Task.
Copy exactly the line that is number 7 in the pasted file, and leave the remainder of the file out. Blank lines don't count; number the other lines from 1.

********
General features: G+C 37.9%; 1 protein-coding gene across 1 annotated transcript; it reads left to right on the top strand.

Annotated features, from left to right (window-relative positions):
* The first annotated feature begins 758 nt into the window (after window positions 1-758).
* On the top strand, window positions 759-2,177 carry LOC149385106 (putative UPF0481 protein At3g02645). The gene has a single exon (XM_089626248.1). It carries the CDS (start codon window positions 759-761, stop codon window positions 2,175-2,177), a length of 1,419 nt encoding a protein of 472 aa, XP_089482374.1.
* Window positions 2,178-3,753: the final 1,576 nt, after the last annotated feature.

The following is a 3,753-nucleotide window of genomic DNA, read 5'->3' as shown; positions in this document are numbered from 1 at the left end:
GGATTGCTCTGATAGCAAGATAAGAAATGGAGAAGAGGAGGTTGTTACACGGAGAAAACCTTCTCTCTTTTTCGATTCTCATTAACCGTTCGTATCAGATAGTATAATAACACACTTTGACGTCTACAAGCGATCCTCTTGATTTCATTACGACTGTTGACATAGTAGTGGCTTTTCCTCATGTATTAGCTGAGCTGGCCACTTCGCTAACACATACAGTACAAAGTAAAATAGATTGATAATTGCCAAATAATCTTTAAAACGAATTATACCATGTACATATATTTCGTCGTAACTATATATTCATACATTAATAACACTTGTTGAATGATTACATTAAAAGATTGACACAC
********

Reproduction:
GGATTGCTCTGATAGCAAGATAAGAAATGGAGAAGAGGAGGTTGTTACACGGAGAAAACCTTCTCTCTTTTTCGATTCTCATTAACCGTTCGTATCAGATAGTATAATAACACACTTTGACGTCTACAAGCGATCCTCTTGATTTCATTACGACTGTTGACATAGTAGTGGCTTTTCCTCATGTATTAGCTGAGCTGGCCACTTCGCTAACACATACAGTACAAAGTAAAATAGATTGATAATTGCCAAATAATCTTTAAAACGAATTATACCATGTACATATATTTCGTCGTAACTATATATTCATACATTAATAACACTTGTTGAATGATTACATTAAAAGATTGACACAC